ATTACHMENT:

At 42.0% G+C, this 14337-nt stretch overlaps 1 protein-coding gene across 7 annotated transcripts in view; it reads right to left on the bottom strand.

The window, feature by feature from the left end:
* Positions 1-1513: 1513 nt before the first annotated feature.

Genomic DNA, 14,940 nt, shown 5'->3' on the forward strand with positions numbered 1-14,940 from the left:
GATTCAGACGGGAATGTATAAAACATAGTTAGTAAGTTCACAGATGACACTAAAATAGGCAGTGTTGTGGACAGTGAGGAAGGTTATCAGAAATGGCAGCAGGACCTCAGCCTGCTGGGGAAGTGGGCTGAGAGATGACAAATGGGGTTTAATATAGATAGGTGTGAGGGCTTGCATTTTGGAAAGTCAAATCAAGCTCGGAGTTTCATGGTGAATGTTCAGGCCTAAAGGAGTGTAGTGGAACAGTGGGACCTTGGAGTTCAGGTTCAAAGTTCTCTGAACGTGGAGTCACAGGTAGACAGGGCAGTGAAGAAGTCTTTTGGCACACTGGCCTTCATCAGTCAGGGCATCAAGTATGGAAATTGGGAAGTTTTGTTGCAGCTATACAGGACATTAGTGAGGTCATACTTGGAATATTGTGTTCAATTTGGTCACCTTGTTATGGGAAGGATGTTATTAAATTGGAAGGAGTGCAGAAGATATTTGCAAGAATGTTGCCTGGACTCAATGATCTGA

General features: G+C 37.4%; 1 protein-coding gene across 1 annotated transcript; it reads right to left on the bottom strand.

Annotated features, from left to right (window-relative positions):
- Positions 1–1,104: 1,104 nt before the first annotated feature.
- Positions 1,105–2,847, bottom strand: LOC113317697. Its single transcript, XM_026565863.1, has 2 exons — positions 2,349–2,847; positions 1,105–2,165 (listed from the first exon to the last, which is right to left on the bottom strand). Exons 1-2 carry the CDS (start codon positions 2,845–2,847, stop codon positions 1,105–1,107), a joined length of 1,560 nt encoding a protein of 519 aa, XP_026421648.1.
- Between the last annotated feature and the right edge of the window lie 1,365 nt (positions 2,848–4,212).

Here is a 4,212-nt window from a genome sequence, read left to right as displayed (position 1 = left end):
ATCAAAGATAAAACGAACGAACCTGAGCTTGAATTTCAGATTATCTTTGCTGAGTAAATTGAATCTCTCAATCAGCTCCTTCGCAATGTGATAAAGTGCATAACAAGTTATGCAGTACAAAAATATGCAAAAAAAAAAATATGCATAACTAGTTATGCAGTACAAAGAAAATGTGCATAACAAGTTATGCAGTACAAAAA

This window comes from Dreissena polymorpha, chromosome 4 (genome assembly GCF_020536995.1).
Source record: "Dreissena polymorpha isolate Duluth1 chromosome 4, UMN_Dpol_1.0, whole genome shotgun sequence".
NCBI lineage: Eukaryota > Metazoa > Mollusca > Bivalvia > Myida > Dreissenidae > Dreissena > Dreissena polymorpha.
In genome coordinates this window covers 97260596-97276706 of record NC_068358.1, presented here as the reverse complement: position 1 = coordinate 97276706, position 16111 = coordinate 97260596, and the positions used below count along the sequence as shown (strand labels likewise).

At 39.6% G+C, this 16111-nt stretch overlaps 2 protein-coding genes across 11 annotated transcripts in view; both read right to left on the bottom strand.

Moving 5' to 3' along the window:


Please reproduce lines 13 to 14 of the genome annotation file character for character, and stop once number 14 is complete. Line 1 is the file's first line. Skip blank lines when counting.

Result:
This window comes from Dreissena polymorpha, chromosome 4 (genome assembly GCF_020536995.1).
Source record: "Dreissena polymorpha isolate Duluth1 chromosome 4, UMN_Dpol_1.0, whole genome shotgun sequence".